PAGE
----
Why Stepping Forward Into Growth Is Not Always A Good Thing.
Abraham Maslow. Giant in the world of psychology… hierarchy of needs, humanistic psychology, positive psychology, self-actualization, peak experiences, metamotivation, and the beautiful concept of B-values. Etcetera. Amazing, right? Right.
I was attracted to him as soon as his existence hit my consciousness. He had a huge influence on my thinking as I journeyed on my own academic path.
No matter how far I was forced to drift into the (unnecessarily) dark and twisty theories of his contemporaries, I was inevitably drawn back to his optimism and his refusal to give in to the deficit-based, pathologizing, and retrospectively-focused approaches of his peers… approaches that suffocated the spirit and sucked the life out of hope.
I was definitely Team Maslow, and actively chose to let his (relatively) simple wisdom infuse my skeletal system to bolster me during those world is too much with me late and soon moments.
I used his words like an academic intravenous sunshine drip… drip-drip-dripping light into an otherwise gloomy field; it gave me hope that there was a place for me in my chosen field of study. Ever since leaving the university realm, I hear Maslow’s voice in my head and continue to be influenced by his outlook on life.
One of my favorite M quotes has always been You will either step forward into growth or you will step backward into safety. That has been one of my mantras for ever.
It has kept me moving forward… constantly… like incessantly (frantically? frenetically?)… always striving to be better, stronger, faster at whatever I was choosing to tackle… to accomplish more than I had up to that point. Stepping forward into growth has been one of the predominant themes of my life.
It wasn’t until a few days ago that I realized that Maslow was actually presenting two alternatives in that sentence.
What? For real!
I was teaching a Yoga class earlier this week, and invited people to let go of their attachment to how the postures look on the outside. I suggested that they go beneath the physical layer of the practice, to tune in, instead, to how the postures feel. To reinforce that idea, I pulled out my fave Maslow quote.
I read it out loud to highlight that we have the opportunity in every single moment to find a new edge (i.e. to step forward into growth in our practice and in life).
Now… in my defense… I wasn’t talking about people pushing themselves to come into full Hanumanasana or holding Chaturanga Dandasana for 18 minutes (I’m saving that for next week’s class). The edge I had in mind involved cultivating a heightened sensitivity to what the body was craving in the moment.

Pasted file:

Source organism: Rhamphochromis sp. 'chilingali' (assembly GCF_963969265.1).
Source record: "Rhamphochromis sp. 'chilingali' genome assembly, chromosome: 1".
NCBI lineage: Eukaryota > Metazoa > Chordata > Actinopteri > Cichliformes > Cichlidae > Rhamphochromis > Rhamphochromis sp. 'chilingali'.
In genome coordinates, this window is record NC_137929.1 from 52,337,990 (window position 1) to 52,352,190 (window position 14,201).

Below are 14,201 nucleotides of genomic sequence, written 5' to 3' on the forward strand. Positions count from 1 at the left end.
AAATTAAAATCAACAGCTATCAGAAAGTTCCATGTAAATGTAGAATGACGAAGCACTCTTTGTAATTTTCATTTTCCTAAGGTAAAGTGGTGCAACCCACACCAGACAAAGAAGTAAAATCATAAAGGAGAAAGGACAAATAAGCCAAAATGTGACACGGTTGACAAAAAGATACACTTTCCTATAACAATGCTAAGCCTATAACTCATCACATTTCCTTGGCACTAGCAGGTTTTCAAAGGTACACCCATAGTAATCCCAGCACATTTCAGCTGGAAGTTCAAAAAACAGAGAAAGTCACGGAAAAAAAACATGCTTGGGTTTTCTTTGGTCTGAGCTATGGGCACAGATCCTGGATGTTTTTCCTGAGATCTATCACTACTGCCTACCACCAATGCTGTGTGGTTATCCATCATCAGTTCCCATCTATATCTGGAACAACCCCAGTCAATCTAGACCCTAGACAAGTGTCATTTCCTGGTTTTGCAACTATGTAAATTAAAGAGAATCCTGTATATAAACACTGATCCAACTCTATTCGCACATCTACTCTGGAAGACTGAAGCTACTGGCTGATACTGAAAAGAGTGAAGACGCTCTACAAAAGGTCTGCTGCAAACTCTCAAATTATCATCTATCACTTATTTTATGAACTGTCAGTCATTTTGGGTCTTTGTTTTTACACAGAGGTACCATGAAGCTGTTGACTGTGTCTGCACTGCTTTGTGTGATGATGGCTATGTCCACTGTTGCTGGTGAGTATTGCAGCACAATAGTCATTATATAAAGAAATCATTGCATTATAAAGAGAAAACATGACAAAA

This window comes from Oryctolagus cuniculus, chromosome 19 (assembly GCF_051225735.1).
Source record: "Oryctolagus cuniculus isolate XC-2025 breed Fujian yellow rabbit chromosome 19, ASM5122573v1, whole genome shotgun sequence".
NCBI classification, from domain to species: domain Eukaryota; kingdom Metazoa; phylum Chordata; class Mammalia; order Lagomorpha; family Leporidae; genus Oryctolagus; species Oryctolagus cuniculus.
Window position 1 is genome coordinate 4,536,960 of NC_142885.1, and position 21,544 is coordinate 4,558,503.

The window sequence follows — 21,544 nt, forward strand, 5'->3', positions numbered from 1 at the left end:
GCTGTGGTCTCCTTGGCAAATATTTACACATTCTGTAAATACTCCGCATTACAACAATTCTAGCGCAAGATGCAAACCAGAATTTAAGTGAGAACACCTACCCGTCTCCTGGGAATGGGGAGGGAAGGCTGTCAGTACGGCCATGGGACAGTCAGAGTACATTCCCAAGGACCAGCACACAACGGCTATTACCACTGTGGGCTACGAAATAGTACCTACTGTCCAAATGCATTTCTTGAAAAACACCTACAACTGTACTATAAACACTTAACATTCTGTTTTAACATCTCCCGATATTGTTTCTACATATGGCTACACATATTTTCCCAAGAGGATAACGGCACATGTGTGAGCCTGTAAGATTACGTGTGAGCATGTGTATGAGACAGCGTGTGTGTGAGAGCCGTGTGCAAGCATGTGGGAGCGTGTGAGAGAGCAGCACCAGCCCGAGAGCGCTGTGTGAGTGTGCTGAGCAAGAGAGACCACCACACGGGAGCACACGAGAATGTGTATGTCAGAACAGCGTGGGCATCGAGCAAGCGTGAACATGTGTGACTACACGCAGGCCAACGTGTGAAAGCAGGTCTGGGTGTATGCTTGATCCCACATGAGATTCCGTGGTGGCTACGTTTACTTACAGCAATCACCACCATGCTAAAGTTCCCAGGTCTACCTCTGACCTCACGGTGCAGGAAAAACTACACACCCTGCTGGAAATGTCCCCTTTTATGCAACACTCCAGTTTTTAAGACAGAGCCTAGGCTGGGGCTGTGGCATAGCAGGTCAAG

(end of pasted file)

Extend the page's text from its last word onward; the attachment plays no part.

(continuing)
I wanted people to recognize that our edges change all the time, and that progress comes when we work within those boundaries.
However, as Abe’s words tumbled off my tongue, I realized that he might actually have been suggesting that stepping backward into safety was as viable an option. It was literally mind-blowing. I’m sure little cerebral particles landed like fairy dust on my Yoga mat, and I’m sure Maslow breathed a sigh of relief to know that I finally got it.
I haven’t quite reconciled this new interpretation with my approach to life. However, I’m working on it. The new framing certainly made sense as I thought about my own Yoga practice and thought about how to effectively guide students in the classes I teach.
By inviting a deeper awareness about how things feel (beneath the distracting and occasionally misleading surface), we can decide to ease back and invite a softness, or we can push forward to find a new strength.
To translate Maslow into Sanskrit… he may have been saying Sthira sukham asanam. This is #2.46 of Patanjali’s Sutras. Sthira means stable, steady, firm, and sukham means relaxed, comfortable, easeful. In Yoga, the ultimate goal is to find a balance of effort and ease in every posture.
So… I get it… or am starting to get it… on the mat. Outside of the Yoga studio (and probably inside the Yoga studio if I’m 100% honest with myself), I have been all about Sthira (effort). I haven’t balanced that with a whole lot of sukham (ease). But… how do I take this revolutionary new awareness off the mat? Do I even want to?
I have to reluctantly admit that constantly stepping forward into growth is starting to feel… well… wrong. It’s starting to feel like the opposite of what Maslow had in mind when he described self-actualization. My constant need to push myself and my desire to say Yes to everything is actually starting to take a toll on my quality of life.
My family and friends have been cautioning me to slow down and ease back. I haven’t really been listening to their warnings. I guess collectively they must have summoned the spirit of Maslow to see if he’d have more luck than they’ve been having. Well… they did manage to get my attention.
This idea of stepping backwards into safety… even for a moment… even to catch my breath for a little while… is a completely foreign concept to me. I guess we’ll see how it all goes.
PS: I guess I should out myself by saying that I’m already thinking that I need to be easy on myself about taking things easy. That counts as progress right?
PPS: This Wikipedia article is as good as any I’ve seen to get a good crash course on Maslow.
Andrea Baker has a Master of Arts degree in Counseling Psychology and once knew everything there was to know about Byron and Bundy. She is a certified Yoga teacher and ever-evolving student in Vancouver’s beautiful Yoga community. She has divided her life equally between Canada’s east and west coast … never living far from the sea. The ocean has influenced her writing, her Yoga practice, and her approach to life. She distrusts capital letters, loves sticking eka pada koundinyasana, and wishes she was just a tiny bit taller. Connect with her on Facebook, Twitter, Instagram or her blog.